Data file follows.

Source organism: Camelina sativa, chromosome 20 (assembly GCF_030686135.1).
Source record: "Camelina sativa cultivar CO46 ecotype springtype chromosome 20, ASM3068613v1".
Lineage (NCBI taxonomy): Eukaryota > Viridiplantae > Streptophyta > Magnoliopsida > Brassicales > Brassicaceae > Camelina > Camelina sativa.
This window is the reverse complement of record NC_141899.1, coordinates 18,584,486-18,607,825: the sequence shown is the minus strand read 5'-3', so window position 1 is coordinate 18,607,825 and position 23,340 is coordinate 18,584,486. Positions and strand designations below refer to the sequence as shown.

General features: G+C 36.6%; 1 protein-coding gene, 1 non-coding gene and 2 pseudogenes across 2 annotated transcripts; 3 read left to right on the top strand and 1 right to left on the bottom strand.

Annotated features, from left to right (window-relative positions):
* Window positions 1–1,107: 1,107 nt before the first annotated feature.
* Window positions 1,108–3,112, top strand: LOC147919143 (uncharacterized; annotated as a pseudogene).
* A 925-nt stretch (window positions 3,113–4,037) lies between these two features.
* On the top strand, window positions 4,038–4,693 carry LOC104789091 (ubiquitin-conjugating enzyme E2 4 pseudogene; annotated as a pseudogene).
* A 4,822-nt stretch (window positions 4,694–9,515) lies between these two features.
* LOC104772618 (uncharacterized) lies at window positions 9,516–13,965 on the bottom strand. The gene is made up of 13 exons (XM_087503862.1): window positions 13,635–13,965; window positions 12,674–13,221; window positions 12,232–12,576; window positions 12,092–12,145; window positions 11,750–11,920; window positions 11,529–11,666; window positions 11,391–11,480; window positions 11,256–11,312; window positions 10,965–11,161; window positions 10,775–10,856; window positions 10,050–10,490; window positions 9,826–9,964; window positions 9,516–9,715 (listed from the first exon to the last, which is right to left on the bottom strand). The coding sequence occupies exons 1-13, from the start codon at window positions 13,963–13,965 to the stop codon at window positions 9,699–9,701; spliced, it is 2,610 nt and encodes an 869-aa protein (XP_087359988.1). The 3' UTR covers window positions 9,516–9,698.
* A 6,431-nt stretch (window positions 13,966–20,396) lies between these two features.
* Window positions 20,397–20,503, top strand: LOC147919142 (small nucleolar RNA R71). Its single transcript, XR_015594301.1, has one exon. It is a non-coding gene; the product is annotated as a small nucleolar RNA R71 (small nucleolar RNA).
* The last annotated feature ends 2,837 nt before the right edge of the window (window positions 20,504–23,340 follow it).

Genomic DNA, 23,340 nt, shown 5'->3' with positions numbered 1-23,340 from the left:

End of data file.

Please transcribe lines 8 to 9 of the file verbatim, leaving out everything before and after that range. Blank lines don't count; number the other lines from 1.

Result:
* Window positions 1,108–3,112, top strand: LOC147919143 (uncharacterized; annotated as a pseudogene).
* A 925-nt stretch (window positions 3,113–4,037) lies between these two features.